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Spectator sport

The joy of Japanese-style rugby

19 October 2019

9:00 AM

19 October 2019

9:00 AM

Proud son of Wexford he may be, and of doughty farming stock too, but the heart sinks at the prospect of seeing yet again Tadhg Furlong, all 20-odd stone of him, emerge from a pile of bodies laying siege to the opposition line to lumber over for a try. Ireland’s brand of suffocating rugby has been effective but uninspiring over this World Cup. And without wishing to offend our cousins across the Irish Sea, the heart sinks at the prospect of Furlong, Stander and the rest of the boyos possibly putting out a free-running (if so far slightly untested) New Zealand in the second of this weekend’s mouth-watering quarter-finals. Those interminable multi-phase pick-and-go assaults might be part of rugby but they are sure as hell not great to watch. Keep the ball out of sight and make sure the game won’t attract a new audience seems to be the message.

That’s why Japan’s victory over a hardworking Scotland was so remarkable. The ball was always available, the offloading and handling was jaw-dropping to watch, the fitness, commitment and determination, as well as speed of thought, quite extraordinary. It was one of the greatest games of rugby ever seen, and one of the most joyful. Let’s hope that Japanese-style rugby can drag the game back from the clutches of the muscle men.


What that victory over Scotland highlights is how far you can get if you give the game your all, though it must still be a little puzzling to the casual rugby viewer that the Japan team is plainly so cosmopolitan. In fact fewer than half the squad are actually Japanese, which is either very good in that it reflects the diverse modern nature of a nation, or slightly odd in that it draws attention to international rugby’s eccentric qualification rules.

But the Japanese play a game that could bring in millions of new fans if more get to see it. Japan and Fiji should both be invited to grand-slam tours in the northern hemisphere over the next four years, and I would like to see the Lions play a Test against Japan on the way to Australia in 2025. Right now, whether Japan can get past the mighty Springboks — with the 5ft 7in Cheslin Kolbe as quick and elusive as a leopard — is another matter. I fear they won’t, but the ride will have been joyous. Wales look to be the only northern hemisphere side certain to get through to the semis, given France’s erratic performances so far.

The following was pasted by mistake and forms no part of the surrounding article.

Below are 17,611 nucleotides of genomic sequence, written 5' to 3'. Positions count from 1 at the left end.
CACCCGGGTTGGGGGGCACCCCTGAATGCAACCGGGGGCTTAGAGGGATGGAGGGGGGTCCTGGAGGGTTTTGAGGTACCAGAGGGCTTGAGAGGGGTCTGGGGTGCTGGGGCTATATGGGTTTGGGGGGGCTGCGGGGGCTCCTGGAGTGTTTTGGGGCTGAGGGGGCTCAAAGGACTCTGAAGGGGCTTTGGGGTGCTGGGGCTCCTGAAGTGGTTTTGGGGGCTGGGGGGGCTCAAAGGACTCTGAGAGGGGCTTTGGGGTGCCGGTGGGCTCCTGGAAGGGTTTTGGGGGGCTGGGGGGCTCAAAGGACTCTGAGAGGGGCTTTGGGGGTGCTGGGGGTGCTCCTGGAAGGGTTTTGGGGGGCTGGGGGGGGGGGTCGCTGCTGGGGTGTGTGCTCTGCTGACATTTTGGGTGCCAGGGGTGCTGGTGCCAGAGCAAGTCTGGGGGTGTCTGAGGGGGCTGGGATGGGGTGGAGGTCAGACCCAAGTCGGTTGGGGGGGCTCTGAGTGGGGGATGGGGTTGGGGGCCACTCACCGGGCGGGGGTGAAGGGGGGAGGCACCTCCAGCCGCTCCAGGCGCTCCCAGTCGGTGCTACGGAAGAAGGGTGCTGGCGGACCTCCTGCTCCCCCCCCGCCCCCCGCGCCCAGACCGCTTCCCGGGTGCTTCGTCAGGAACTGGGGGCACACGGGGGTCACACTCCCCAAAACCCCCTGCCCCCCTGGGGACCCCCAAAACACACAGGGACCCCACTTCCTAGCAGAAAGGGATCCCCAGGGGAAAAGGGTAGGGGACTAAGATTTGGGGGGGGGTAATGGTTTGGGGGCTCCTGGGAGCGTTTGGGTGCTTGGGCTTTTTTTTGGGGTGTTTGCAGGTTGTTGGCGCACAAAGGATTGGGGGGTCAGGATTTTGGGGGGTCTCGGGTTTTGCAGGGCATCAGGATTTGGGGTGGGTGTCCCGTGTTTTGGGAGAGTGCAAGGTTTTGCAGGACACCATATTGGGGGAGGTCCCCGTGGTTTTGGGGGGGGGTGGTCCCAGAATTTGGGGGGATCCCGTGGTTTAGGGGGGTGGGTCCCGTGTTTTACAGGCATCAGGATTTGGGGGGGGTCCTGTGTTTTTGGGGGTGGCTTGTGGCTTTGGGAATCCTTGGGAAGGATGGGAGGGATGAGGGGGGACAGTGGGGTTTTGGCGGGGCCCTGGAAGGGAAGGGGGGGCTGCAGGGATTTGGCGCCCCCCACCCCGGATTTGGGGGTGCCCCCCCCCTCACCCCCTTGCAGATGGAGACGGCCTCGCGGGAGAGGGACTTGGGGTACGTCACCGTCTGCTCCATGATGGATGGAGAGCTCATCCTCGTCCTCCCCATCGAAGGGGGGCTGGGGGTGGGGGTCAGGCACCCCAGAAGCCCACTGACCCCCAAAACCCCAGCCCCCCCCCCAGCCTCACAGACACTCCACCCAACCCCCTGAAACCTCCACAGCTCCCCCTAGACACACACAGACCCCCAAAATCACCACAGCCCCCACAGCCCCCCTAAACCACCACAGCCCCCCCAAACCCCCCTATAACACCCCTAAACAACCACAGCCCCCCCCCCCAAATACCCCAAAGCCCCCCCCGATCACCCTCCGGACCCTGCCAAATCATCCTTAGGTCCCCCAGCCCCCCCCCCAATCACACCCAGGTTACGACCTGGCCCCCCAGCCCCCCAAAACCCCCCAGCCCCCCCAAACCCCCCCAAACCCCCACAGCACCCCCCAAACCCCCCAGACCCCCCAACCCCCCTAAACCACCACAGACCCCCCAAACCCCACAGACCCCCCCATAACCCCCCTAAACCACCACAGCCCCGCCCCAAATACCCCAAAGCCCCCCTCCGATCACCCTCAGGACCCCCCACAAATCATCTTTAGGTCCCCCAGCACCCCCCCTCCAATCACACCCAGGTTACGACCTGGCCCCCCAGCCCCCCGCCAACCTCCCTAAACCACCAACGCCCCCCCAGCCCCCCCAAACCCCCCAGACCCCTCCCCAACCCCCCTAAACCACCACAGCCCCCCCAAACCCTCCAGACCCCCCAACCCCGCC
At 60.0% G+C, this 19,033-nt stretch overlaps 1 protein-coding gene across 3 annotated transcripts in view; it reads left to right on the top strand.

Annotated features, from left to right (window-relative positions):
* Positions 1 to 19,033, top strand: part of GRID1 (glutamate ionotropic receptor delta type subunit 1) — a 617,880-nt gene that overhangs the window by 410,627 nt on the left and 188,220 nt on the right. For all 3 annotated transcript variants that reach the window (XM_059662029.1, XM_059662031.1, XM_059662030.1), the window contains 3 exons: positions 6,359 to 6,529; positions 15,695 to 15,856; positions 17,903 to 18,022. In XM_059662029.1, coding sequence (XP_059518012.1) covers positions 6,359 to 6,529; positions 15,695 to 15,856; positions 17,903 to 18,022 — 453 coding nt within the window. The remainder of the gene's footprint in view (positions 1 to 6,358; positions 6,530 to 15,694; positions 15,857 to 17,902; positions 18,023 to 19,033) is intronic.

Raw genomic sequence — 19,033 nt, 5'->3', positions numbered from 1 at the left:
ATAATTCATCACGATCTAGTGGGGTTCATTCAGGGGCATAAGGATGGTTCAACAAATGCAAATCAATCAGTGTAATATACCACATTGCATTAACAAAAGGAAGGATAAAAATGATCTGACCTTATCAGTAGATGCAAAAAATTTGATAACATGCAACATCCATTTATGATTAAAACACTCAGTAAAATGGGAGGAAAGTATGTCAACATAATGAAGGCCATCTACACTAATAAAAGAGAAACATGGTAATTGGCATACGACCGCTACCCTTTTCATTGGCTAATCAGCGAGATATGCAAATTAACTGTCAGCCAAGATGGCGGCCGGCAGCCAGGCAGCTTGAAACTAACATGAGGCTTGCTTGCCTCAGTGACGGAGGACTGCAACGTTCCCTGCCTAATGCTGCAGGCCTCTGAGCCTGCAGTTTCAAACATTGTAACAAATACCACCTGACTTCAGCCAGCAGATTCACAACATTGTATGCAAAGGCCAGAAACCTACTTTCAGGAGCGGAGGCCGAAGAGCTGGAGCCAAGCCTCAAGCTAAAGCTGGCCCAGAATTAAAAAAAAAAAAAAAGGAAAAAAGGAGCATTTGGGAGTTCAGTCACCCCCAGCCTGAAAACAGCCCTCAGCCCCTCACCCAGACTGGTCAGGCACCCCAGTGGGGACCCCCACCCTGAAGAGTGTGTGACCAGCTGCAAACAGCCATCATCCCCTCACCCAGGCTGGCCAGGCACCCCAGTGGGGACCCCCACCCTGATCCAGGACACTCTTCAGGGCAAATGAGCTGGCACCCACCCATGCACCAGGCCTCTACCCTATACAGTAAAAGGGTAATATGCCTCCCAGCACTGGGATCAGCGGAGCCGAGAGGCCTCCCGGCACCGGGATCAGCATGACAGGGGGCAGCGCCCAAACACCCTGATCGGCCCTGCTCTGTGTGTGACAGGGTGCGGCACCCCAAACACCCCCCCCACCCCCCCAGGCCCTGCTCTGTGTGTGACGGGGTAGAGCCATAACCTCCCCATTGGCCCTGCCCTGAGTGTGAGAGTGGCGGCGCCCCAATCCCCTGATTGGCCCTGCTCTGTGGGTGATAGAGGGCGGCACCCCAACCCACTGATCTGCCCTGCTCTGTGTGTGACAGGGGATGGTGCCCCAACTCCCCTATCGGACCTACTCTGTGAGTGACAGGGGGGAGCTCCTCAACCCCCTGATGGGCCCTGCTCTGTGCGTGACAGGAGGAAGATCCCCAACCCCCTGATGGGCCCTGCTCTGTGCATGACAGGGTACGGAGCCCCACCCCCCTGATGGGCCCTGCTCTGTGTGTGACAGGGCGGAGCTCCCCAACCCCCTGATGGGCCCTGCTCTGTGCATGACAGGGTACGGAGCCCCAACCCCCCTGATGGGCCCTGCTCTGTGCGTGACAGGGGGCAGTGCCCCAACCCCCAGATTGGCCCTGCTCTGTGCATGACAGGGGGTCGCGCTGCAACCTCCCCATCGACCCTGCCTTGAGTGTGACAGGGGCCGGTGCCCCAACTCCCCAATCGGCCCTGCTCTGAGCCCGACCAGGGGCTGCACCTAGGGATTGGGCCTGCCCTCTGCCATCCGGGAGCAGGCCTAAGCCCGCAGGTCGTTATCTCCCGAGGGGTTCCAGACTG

England face Australia in an Ashes re-run for the first of the weekend’s thrillers. I don’t think we have seen the best of Australia, nor yet the worst of a slightly undercooked England, and if the two come together this Saturday there could be an untimely exit for Eddie Jones’s men. The Aussie pack has had a series of gruelling encounters to get them match fit, and in Hooper and Pocock they have two of the best players in the tournament. I worry that England haven’t had that extra game to play Mako Vunipola into the side, though Joe Marler has propped outstandingly well so far.

The Bulgarian football team should be thankful that, due to the racist ghastliness of the crowd, little attention has been paid to Monday’s events on the field. Bulgaria’s performance was abysmal, the sort of fare you can watch every weekend on Wandsworth Common. (I hope too that the admirable Gareth Southgate doesn’t think he has solved the England problems that were so apparent against the Czech Republic — namely the lack of a convincing midfield creator.) As for racism, English football grounds usually have some foam-flecked boneheads in the crowd. I was at Stamford Bridge when a squad of middle-aged men were snapped screaming abuse at Raheem Sterling. But Chelsea were swift to track them down and deal with them. The Bulgarians less so, one suspects, with the idiots from Monday night.


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